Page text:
Some thoughts on Ukraine, part 2

Yesterday I looked at the Ukraine situation from a decision-tree framing. And my conclusion was that Western influence in Ukraine’s internal politics to aid regime change was a key factor in making the situation in Ukraine and its consequences more unpredictable. I believe markets are fairly complacent given the potential fallout, which could include military confrontation. Today, I want to use a different framing to look at Russian – US animosity over Ukraine. I am going to use the Franco-Prussian War as an analogy to give a sense of likely outcomes.

In the mid-1800s, Prussian leader Otto von Bismarck was embarking on a long-held German desire to unify the country. The smaller southern German states that were not a part of Prussia were in a precarious state because they were encircled by three huge countries, France, Prussia and the Austro-Hungarian Empire. Bismarck wanted to prevent those states from becoming part of the other empires. So he engineered a diplomatic crisis over the Spanish succession of Prince Leopold of Hohenzollern, the king of Prussia’s cousin.

Meanwhile, the French were already concerned about the Italian unification’s impact on French power, given the French occupation of Rome. A Hohenzollern in Spain was one move too far, as the French felt encircled. The result was that France declared war on Prussia and war began on 19 July 1870. The result was a fiasco for the French. France had no allies as the British felt the French were in the wrong. And so the French army proved no match for the military might of Prussia. Even Napoleon III was taken prisoner, with the main French army surrendering on 2 September at the Battle of Sedan. Prussian and German forces lay siege to Paris which was attacked mercilessly for four months.

With the French on the ropes, Bismarck declared the German Empire on 18 January 1871, allowing the king of Prussia to also take on the hereditary title as German emperor. With France government-less, Paris capitulated ten days later. When the Treaty of Frankfurt was signed ion 10 May 1871, a consolidated Germany transformed the landscape of Europe, instantly becoming the strongest state on the continent. France proceeded to erect a Third Republic, embittered by the humiliation suffered at the hands of the new German power to the east.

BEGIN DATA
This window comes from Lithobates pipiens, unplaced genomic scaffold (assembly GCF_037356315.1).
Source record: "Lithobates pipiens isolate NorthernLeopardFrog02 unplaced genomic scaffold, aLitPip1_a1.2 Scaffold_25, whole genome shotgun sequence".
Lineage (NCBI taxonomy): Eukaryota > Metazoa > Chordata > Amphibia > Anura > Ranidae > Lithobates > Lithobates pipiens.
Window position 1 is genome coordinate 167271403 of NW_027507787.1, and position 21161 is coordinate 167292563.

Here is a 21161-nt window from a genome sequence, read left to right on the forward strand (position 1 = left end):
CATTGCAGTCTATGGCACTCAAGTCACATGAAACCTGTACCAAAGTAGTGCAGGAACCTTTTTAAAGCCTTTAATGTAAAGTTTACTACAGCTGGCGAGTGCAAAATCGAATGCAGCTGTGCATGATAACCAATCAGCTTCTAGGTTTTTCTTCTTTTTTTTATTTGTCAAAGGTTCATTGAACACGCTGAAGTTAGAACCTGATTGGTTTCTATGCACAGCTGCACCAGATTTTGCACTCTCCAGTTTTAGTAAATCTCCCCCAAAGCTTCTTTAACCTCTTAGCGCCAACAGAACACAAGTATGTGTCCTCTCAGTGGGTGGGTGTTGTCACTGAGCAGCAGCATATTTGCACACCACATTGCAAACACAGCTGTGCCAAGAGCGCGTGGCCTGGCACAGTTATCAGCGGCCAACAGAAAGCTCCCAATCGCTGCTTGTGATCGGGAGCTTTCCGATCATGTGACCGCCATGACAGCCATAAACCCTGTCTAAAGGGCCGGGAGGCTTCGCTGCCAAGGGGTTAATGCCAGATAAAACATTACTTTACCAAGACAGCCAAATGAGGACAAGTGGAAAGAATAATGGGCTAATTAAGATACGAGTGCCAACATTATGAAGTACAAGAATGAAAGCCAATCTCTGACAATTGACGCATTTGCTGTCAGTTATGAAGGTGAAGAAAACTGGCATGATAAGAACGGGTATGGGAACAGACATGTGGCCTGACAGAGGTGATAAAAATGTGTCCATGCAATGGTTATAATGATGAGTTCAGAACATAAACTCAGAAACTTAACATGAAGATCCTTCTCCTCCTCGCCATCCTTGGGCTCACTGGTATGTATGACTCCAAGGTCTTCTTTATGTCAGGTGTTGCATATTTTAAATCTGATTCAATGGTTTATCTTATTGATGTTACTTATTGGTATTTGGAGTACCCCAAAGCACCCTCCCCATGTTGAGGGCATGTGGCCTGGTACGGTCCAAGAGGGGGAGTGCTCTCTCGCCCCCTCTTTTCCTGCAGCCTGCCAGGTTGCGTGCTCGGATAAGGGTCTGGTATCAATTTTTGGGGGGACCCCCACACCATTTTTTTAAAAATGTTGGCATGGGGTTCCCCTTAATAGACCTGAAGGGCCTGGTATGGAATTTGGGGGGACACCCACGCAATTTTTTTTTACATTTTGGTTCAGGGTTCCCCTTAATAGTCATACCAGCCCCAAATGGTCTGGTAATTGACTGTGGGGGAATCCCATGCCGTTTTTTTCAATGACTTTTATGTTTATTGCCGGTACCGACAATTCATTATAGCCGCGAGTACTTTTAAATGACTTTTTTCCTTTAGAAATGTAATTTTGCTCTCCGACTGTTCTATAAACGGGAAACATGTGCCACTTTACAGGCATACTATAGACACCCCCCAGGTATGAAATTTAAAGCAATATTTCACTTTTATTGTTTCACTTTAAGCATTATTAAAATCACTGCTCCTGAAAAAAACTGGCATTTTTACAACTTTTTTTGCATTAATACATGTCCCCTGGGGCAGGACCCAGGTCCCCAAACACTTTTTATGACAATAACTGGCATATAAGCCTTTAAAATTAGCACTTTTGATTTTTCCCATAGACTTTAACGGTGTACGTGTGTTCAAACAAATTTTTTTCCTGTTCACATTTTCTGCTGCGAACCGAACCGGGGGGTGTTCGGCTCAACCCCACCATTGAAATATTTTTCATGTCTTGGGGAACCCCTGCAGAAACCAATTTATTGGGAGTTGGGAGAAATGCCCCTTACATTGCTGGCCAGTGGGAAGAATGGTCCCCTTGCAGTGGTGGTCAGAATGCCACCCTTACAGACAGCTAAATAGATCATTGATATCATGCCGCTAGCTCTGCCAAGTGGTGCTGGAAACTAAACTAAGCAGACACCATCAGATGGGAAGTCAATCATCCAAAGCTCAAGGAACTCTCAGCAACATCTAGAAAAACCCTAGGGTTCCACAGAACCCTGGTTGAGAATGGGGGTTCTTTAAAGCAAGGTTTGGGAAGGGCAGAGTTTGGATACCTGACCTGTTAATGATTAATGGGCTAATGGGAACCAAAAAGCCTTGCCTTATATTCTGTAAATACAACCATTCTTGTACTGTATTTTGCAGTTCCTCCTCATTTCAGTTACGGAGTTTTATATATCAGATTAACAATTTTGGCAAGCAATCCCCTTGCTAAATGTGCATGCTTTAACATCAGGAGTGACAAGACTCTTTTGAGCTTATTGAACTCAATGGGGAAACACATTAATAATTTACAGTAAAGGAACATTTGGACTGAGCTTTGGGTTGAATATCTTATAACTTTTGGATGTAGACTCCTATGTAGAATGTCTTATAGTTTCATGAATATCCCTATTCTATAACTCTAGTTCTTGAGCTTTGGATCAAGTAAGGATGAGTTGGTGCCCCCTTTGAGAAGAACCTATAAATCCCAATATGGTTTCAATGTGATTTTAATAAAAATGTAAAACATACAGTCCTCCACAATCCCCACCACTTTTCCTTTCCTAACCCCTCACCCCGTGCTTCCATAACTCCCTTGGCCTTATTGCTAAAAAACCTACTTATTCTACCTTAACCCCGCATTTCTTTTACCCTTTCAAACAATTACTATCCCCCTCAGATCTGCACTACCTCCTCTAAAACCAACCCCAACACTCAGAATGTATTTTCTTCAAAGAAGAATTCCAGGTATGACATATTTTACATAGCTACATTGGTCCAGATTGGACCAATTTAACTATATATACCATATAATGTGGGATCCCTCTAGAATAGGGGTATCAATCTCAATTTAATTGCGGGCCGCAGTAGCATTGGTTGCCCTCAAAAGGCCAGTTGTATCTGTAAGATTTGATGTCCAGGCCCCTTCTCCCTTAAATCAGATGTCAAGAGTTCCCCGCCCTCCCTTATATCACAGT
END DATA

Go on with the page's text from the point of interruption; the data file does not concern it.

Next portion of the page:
By the time we got to 1914 and World War I, this history was deep in french consciousness. When the Germans, Ottomans, and Austrians lost, France exacted revenge at the Treaty of Versailles, stripping Germany of its few colonies, deposing Kaiser Wilhelm, imposing French occupation, a demilitarized Rhineland, and harsh reparations that ended in German hyperinflation between 1921 and 1924.

What’s the lesson for history? Hostilities die hard.

The French never forgot the humiliation of the Franco-Prussian War and used World War I to repay the favour. In turn, Germany, a large geopolitically important economic and military power, faced an economic, political, and military winter of crushing proportions. However, given the size of the German population and the greatness of German industry, it was only a matter of time before the Germans came back to prominence. But they would do so now deeply embittered and ready for war – as many have predicted.